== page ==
WHAT IS A CONVENTIONAL SEPTIC SYSTEM?

A septic system is designed to be either conventional, without air added to the liquid, or aerobic, with air added to the liquid.

A septic system is comprised of three parts.

The tank is the first part.

The disposal field is the second part.

The soil is the third part.

The purpose of the three parts is simple and easy to understand.

First, the purpose of the tank is to remove most of the solid waste from the water.

Conventional septic tanks, without air added to the liquid, simply store the solid waste until you remove the solid waste by pumping the tank.
Picture of inlet chamber without the Pirana. Build up of scum solids are previlant (undisturbed). Picture of inlet chamber without the Pirana. Build up of scum solids are previlant.
Aerobic tanks, with air added to the liquid, grow oxygen breathing bacteria that remove solid waste by digesting it.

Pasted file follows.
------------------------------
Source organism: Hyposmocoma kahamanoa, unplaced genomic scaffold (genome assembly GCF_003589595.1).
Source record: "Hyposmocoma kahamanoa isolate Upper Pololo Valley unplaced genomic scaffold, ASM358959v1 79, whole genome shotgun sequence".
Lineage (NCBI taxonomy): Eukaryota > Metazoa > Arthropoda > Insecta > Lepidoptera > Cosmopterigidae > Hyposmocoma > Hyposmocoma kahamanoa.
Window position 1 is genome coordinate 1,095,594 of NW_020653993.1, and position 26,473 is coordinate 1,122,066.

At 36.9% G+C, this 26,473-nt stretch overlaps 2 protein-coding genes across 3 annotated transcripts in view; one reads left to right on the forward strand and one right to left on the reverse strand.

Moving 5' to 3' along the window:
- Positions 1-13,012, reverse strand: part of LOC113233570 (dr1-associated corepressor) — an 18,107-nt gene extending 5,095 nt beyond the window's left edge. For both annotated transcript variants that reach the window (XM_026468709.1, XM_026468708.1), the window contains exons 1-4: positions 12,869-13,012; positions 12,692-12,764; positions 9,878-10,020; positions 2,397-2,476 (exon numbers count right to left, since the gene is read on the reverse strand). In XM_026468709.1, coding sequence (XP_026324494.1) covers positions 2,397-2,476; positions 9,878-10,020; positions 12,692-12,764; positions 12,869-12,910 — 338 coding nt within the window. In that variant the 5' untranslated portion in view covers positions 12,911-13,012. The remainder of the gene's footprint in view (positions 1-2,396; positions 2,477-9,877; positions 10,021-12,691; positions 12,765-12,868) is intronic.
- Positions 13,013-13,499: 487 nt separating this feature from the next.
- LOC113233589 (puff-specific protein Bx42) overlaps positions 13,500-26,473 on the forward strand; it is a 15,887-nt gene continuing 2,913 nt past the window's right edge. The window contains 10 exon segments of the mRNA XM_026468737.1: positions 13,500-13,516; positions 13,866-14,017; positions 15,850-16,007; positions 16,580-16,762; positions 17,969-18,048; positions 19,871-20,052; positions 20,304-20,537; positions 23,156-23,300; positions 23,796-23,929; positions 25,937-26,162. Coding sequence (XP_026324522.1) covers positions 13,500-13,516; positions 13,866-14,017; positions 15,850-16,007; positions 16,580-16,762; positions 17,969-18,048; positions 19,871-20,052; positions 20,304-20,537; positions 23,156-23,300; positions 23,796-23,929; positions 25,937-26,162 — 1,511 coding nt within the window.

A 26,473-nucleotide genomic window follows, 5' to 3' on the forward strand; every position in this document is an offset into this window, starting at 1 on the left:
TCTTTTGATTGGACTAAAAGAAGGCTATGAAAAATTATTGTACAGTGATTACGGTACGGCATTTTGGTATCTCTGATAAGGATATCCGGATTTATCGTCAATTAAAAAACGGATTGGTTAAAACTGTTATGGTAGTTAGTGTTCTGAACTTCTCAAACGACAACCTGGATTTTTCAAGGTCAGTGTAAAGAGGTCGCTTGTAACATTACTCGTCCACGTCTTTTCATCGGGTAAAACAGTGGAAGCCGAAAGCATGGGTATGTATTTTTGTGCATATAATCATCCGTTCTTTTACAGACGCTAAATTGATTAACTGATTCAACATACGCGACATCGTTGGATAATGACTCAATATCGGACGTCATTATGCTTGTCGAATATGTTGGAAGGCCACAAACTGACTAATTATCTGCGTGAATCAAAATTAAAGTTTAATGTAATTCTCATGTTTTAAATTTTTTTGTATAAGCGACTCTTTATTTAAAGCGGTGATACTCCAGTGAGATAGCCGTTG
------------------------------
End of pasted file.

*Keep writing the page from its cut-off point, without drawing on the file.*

Second, the purpose of the disposal field is to spread the liquid from the tank over a large underground area of soil, so the liquid can be absorbed or soaked up by the soil.

Third, the purpose of the soil is to do the final treatment or purify the liquid from the tank.

Large numbers of tiny life forms called microbes live in the soil.

These microbes eat the remaining waste in the liquid.

This purifies the liquid so it is safe for humans and will not pollute drinking water or the environment.


For in depth information, see a detailed information page .


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